Image caption, Rylan Clark and Rob Rinder are firm friends

Having both faced the break-up of their marriages in recent years, presenters Rylan Clark and Rob Rinder found a life-changing tour the inspiration they needed to move on with their lives.

“This trip is part of my restart in life,” says Rylan Clark positively.

With close friend and travelling companion, Rob Rinder, he has embarked on a tour of Italy for a new BBC Two series, retracing the steps of the Grand Tourists of the past.

“We’ve both been through painful divorces recently and are ready for the next chapter,” says Clark, who rose to fame on the X Factor and has since become a popular TV and radio presenter.

The Grand Tour, the original gap year, was a rite of passage for the young male nobility of the 18th Century, who would travel to Europe to discover its culture, architecture – and themselves.

In the series, Clark and Rinder, who share the same divorce lawyer, travelled to Venice, Florence and Rome following in the footsteps of one of the most famous of Grand Tourists, romantic poet Lord Byron, on the 200th anniversary of his death.

Image caption, Clark and Rinder travelled first to Venice, known as the city of love

Byron – like Clark and Rinder – was also in the public eye and divorced. He journeyed to Italy to escape from the mounting pressure of life. It’s something Clark can identify with. The culmination of his marriage breaking down after six years, and the knock-on effect of stopping work for the first time in 10 years, sent Clark into a “downward spiral”, he says.

“I tried to finish myself off. I didn’t eat. I went down to 9 stone (57kg). I’m 6ft 4in (1.9m), I looked horrendous,” he says.

Grateful for everything he has built, having grown up in a council house in Stepney Green, east London, with not very much, Clark says he would give it all up not to have put his mother, Linda, through the trauma of that difficult time.

“She’s a 70-year-old woman and she had to watch her successful son literally disintegrate.”

He adds that starting afresh – going out on dates when you’re in the public eye – brings with it its own difficulties.

“I always thought when I was younger, imagine being known, you’d probably be able to get anyone you want. It’s the complete opposite,” he says.

Image caption, Clark and Rinder visited the Colosseum, a Roman amphitheatre where gladiators would do battle

Rinder, a criminal barrister who rose to prominence as a TV judge, had been with his partner for 11 years, but his relationship broke down four years into their marriage.

For him, one of the hardest things to do is live in the moment, rather than in his head.

“Recently, I went on a date and I thought it had gone rather well, and he said, ‘Well I did rather feel like I was being cross-examined’,” he says.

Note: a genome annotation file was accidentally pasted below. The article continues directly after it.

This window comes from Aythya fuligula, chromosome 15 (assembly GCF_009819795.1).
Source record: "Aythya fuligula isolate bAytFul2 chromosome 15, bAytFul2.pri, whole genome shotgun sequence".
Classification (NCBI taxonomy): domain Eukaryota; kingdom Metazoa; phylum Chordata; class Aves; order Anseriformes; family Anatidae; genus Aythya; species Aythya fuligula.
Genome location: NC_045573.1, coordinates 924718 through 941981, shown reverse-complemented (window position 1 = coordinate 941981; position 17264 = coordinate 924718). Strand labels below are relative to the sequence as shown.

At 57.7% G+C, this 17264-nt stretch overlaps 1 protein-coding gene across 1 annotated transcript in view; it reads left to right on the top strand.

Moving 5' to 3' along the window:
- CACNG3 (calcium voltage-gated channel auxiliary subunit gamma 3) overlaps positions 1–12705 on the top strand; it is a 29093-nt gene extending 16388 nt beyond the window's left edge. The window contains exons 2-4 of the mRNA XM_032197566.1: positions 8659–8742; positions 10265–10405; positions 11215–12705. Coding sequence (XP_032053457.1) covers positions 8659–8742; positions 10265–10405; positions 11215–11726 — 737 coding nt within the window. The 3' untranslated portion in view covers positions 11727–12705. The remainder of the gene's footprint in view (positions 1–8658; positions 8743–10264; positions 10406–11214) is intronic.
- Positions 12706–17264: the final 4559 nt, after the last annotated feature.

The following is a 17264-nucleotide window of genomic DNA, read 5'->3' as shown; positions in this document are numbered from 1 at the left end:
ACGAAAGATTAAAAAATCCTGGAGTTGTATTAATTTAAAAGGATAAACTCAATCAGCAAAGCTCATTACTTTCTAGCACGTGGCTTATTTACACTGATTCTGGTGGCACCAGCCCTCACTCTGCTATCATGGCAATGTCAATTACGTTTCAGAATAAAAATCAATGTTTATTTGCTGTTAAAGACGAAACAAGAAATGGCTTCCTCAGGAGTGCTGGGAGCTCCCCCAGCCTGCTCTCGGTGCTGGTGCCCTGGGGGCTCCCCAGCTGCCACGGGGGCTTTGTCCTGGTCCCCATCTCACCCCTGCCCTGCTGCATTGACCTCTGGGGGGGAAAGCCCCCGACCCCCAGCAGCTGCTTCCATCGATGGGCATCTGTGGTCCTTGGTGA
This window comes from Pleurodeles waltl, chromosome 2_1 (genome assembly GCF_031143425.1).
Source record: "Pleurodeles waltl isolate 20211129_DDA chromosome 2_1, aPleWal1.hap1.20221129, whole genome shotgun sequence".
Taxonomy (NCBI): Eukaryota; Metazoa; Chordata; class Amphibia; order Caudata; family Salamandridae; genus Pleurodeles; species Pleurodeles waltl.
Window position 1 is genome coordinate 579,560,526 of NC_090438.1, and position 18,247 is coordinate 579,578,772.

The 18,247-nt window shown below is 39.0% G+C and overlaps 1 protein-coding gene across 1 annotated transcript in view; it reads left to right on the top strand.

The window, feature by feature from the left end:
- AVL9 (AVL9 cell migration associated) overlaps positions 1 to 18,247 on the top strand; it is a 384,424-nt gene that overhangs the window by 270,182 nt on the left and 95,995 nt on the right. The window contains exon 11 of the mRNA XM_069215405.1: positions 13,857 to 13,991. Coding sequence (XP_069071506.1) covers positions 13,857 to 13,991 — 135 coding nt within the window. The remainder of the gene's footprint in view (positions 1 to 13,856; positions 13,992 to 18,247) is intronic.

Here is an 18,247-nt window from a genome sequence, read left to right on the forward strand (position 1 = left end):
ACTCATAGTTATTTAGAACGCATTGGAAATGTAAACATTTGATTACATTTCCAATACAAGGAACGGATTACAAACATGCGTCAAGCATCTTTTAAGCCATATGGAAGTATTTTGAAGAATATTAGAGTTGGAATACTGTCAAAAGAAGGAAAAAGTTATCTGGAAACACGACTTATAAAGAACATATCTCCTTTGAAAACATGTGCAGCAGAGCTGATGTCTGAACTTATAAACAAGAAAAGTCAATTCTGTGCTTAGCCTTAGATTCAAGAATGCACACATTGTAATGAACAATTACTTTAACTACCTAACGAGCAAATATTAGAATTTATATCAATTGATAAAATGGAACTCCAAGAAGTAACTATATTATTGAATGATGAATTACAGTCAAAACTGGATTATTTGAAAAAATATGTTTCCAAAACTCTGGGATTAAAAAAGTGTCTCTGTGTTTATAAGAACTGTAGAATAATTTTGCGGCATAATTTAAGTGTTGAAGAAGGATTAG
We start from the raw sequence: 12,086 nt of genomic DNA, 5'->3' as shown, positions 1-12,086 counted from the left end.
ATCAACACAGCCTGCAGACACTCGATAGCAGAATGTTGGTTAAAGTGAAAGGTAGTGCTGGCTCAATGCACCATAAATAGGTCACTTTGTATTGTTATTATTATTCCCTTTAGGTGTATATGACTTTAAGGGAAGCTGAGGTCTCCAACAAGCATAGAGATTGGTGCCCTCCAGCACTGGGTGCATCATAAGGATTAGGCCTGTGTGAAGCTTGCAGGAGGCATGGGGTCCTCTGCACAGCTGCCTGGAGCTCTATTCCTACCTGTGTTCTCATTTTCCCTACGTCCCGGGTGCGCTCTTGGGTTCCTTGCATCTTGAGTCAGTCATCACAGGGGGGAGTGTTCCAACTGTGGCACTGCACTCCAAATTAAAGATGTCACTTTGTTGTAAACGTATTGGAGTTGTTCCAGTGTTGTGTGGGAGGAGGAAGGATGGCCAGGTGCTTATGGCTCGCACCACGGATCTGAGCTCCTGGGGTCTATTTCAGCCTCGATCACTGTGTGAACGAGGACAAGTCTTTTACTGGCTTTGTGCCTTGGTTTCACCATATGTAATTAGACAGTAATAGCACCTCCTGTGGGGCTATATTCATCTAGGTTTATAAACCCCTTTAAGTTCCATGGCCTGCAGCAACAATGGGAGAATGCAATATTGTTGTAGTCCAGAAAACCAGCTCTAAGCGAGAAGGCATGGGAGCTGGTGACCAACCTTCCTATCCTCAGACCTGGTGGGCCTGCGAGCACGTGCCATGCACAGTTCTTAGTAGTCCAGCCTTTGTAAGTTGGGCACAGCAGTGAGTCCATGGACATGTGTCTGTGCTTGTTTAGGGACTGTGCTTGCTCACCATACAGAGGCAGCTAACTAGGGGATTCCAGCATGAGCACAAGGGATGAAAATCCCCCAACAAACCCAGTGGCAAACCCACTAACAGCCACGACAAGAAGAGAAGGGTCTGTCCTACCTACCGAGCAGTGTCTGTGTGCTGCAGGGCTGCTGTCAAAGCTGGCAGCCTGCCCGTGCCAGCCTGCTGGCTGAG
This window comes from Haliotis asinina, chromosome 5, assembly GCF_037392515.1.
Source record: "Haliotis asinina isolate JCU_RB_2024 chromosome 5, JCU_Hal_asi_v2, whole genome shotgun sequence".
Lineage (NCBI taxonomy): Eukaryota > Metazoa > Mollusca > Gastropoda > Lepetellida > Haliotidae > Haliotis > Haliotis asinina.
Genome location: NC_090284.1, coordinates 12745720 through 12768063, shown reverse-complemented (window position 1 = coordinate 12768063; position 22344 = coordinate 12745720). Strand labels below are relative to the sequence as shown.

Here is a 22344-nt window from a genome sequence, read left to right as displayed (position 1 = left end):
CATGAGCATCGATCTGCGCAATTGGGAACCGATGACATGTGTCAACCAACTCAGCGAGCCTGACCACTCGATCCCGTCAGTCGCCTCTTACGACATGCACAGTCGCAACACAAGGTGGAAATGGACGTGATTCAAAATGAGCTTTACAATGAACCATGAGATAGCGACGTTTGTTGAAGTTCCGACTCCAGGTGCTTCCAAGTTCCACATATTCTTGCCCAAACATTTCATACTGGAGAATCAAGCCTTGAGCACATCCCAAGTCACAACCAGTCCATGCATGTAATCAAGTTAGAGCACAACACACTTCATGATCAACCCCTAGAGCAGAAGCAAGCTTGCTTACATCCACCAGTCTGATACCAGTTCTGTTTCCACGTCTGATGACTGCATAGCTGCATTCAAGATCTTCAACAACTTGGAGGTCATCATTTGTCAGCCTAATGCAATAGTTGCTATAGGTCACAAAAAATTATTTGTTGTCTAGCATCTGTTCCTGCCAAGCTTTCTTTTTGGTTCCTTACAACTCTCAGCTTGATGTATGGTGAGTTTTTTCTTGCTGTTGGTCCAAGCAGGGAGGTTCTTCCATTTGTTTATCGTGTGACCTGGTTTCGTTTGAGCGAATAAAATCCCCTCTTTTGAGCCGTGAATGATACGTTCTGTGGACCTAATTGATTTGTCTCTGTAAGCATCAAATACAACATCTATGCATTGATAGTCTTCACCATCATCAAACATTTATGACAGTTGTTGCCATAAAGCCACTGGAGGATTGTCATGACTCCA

“I’m one of life’s great overthinkers, it stops me doing everything. It stops me finding joy, it stops me taking risks.”

On his arrival in Italy, Byron fell in love. Like the original tourists on the Grand Tour, Rinder and Clark met up with prospective love interests too, taking themselves out of their comfort zone to date Venetian men. But they also studied the art, architecture and culture of the historic Italian cities.

“I wouldn’t say I know a lot about art,” says Clark. “I come from quite a working-class background and art wasn’t the thing that we had hanging up in our houses. It would be fake chandeliers from down the market – that was our family heirlooms.”

Rinder comes from a working-class background too and was brought up by his single-parent mother.

“Opera wasn’t on the buffet – or ballet or books,” he says. “Really for me, education – be it in the music or the arts – it was the way out.”

Although Rinder has studied art, the Grand Tour was not just about him educating Clark, but Clark educating him, he says.

“Every painting we’ve looked at, some of which I’ve seen multiple times, he’s found something new and beautiful in it,” he says.

Image caption, The presenters experimented with some of the fashion of the day

For Clark, the tour has given him the confidence to not feel intimidated to talk about art any more. He has made no secret, he says, of the fact he didn’t have that much confidence in himself.

Just as carnival guests in Venice would wear masks to conceal their identities, Clark says he too wears a mask every day in the form of make-up.

“I’m very much two people,” says Clark. “So everyone knows me as Rylan – has a laugh, big teeth, wears a bit of make-up – a lot of make-up – and is just that presenter off the telly – or that idiot off the telly.

“Whereas actually at home, I’m Ross. Ross is who I grew up as, Rylan’s my job. Ross is the one that sits at home with a tracksuit on and a Peroni in the hand, so I am very different.”

He says the make-up he wears is his suit of armour.

“So you can take the piss out of my teeth, you can say I look orange, but at the end of the day when I wipe it all off, Ross isn’t bruised, Rylan takes the battering, that’s how I deal with it.”

For Clark, who loves design and says he wanted to be an architect growing up, the trip has given him the chance to redefine himself.

“When you’re ‘something’, people want you to be that ‘something’ and stay in your lane, sometimes it’s nice to indicate, slip over,” he says.

It does feel like he and Rinder have had a renaissance of their own on the trip.

“I’ve got no limits now, nothing fazes me,” says Clark. “I’m willing to try anything – or anyone.”

“I’m 34 and I’m young enough to start again when it comes down to my personal life.”

The experience has been just as liberating for Rinder.

“I feel like I’ve learnt living life can’t just be in books, it’s got to be real,” he says.

“You can’t write about love, or paint about it, unless you’ve done it.”

If you are affected by any of the issues raised in this story, support and advice is available via the BBC Action Line

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